The Battle of the Somme, July 1916
In December 1915, the leaders of the French, Russian, British and Italian armies agreed to launch a combined offensive against the Germans and Austro-Hungarians in mid-1916. The British and French were to mount a major offensive in the Somme River sector of the Western Front. However, the massive German attack against the fortress city of Verdun forced the French commanders to divert many of the divisions intended for the Somme attack. This made the Somme attack primarily a British operation.
The German defences along the Somme were formidable: three major trench lines, two 30 metre wide belts of barbed wire, steel and concrete underground shelters up to nine metres deep, underground telephone lines connecting the trenches to the reserves, the command centres and artillery batteries, and a series of strong points 900 metres behind the trench lines.
The British plan was relatively simple. First they would assemble the greatest quantity of high explosive shells ever seen, then the artillery would pound every known German position within 5 km of the front for five straight days. Sappers would fill tunnels under the German lines with tons of high explosives. Then on the morning of July 1st the guns would suddenly stop, the mines would explode and three waves of British soldiers would mop up any Germans who had somehow survived the greatest bombardment in history. The Britsh commanders expected the first wave would penetrate 1-2 km, the second wave would penetrate 3-4 km and the third wave would advance up to 8 km.
As planned, the British guns pounded the Germans lines and reserves for five days in the largest bombardment of the war, to date. By the fifth day the German trenches were unrecognizable. The surface looked like the moon.
At 7:20 AM on July 1st the British underground mines blew up, creating a massive explosion and blowing great craters in the German lines. Ten minutes later the first wave of British attackers climbed out of their trenches, advanced in long lines across No Mans Land, and disappeared into the gun smoke caused by the artillery and exploding mines . The second wave followed shortly after.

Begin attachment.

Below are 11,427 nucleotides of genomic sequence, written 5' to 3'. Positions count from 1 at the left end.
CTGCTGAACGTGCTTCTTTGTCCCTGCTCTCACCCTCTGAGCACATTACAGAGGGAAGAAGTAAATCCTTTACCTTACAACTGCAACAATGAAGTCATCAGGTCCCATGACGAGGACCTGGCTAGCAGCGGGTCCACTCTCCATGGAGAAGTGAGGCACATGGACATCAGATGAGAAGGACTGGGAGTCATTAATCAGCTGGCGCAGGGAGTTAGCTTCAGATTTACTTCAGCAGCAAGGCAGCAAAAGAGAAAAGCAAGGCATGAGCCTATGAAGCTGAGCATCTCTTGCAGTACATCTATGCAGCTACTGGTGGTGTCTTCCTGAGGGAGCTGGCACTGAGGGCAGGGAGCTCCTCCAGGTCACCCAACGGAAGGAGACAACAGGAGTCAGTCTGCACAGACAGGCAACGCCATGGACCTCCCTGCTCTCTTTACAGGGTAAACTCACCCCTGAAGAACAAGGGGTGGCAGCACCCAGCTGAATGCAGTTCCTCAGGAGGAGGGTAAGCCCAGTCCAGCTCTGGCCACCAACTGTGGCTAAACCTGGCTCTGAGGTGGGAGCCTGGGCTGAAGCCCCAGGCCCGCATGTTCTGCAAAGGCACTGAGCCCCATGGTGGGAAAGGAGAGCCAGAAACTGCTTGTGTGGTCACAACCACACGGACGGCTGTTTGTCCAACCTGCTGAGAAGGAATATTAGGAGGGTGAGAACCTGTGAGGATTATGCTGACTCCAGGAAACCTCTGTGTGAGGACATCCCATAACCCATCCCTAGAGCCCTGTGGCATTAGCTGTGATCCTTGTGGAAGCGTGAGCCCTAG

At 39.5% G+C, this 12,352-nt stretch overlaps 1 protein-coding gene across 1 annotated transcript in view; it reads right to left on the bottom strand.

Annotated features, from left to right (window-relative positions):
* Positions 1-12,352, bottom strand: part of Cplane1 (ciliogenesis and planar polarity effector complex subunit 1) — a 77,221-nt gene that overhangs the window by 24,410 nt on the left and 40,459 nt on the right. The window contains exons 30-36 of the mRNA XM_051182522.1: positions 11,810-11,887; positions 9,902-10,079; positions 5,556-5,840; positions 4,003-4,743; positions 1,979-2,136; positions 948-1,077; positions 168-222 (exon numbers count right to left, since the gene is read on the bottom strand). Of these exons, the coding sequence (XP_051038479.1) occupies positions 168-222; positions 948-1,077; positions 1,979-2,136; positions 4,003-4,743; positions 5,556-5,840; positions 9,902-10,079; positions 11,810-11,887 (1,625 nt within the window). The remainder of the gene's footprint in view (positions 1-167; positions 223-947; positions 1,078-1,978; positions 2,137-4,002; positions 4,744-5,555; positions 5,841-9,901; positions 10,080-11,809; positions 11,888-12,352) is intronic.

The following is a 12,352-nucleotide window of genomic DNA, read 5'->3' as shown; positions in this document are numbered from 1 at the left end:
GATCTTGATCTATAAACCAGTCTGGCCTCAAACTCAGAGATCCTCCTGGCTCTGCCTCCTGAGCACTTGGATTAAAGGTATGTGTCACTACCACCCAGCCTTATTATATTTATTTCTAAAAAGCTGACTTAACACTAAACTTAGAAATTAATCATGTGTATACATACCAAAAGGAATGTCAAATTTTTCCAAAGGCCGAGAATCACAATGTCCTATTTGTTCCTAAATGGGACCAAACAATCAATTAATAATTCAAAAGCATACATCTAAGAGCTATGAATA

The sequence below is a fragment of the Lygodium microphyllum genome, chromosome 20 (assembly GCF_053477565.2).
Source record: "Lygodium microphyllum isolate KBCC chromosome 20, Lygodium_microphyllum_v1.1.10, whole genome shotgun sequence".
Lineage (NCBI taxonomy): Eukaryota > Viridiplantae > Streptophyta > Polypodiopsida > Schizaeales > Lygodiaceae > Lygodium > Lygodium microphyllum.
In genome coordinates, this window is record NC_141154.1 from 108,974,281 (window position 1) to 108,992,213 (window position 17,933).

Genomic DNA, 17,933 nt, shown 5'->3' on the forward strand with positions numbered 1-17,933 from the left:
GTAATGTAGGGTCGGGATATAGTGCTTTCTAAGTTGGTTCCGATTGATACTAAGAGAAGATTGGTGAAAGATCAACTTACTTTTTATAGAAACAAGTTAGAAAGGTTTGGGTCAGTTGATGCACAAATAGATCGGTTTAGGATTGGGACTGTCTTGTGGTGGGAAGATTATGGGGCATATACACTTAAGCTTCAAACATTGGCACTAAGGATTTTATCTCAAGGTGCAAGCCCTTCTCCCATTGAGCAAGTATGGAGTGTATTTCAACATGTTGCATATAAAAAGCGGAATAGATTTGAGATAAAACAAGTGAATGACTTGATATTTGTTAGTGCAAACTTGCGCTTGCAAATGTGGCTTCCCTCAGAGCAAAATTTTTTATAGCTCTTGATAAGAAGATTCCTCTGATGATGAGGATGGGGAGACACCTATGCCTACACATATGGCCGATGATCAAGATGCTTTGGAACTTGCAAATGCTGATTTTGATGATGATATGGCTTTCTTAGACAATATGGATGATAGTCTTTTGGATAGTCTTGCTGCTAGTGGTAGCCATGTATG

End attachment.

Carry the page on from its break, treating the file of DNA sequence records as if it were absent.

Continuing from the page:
The result was a slaughterhouse. The British artillery shells lacked the power to penetrate the German bunkers. The German soldiers experienced a terrible week trapped underground but they were still able to fight effectively. The shells also failed to destroy the complex German barbed wire defences. The ten minute delay in the British attack after the explosion of the mines allowed the Germans to rush out from their bunkers and set up their machine guns and row of riflemen.
The first wave of Allied troops left their trenches at 7:30. They were overwhelmed by a devastating barrage of German artillery and machine gun fire. Most of the men were killed or wounded within in minutes. The second wave of troops left their trenches soon after and met the same fate. Those few who made it as far as the German barbed wire discovered to their horror that it was still intact. Men were mown down in rows as they tried to cross the wire. By the end of the day the British Fourth Army had suffered over 57,000 casualties, including 19,000 killed. No Mans Land and the British trenches were filled with the dead and dying.
Further to the south the initial British and French attacks were successful and the Germans were driven out of their front trenches. Over the next six months the British and French would launch 14 further attacks. By November they had pushed the Germans back only 10 kilometers at a cost of over 600,000 Allied casualties and a further 600,000 German casualties.